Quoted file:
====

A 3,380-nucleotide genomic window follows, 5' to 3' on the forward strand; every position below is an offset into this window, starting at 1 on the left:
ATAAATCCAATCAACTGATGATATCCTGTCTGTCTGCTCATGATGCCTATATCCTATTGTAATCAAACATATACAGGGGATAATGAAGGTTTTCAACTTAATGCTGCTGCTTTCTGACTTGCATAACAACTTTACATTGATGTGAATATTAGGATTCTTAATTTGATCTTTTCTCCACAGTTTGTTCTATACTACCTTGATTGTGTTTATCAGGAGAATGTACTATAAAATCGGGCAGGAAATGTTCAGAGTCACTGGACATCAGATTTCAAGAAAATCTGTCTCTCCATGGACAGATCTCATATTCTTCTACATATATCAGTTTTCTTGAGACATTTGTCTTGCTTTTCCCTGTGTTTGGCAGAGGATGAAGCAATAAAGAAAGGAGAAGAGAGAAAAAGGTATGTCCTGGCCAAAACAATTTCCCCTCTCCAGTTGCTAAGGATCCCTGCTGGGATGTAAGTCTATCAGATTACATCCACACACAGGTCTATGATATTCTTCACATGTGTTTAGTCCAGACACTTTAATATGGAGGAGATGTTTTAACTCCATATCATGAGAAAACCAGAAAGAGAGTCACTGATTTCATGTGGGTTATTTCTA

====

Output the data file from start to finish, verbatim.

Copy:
A 3,380-nucleotide genomic window follows, 5' to 3' on the forward strand; every position below is an offset into this window, starting at 1 on the left:
ATAAATCCAATCAACTGATGATATCCTGTCTGTCTGCTCATGATGCCTATATCCTATTGTAATCAAACATATACAGGGGATAATGAAGGTTTTCAACTTAATGCTGCTGCTTTCTGACTTGCATAACAACTTTACATTGATGTGAATATTAGGATTCTTAATTTGATCTTTTCTCCACAGTTTGTTCTATACTACCTTGATTGTGTTTATCAGGAGAATGTACTATAAAATCGGGCAGGAAATGTTCAGAGTCACTGGACATCAGATTTCAAGAAAATCTGTCTCTCCATGGACAGATCTCATATTCTTCTACATATATCAGTTTTCTTGAGACATTTGTCTTGCTTTTCCCTGTGTTTGGCAGAGGATGAAGCAATAAAGAAAGGAGAAGAGAGAAAAAGGTATGTCCTGGCCAAAACAATTTCCCCTCTCCAGTTGCTAAGGATCCCTGCTGGGATGTAAGTCTATCAGATTACATCCACACACAGGTCTATGATATTCTTCACATGTGTTTAGTCCAGACACTTTAATATGGAGGAGATGTTTTAACTCCATATCATGAGAAAACCAGAAAGAGAGTCACTGATTTCATGTGGGTTATTTCTA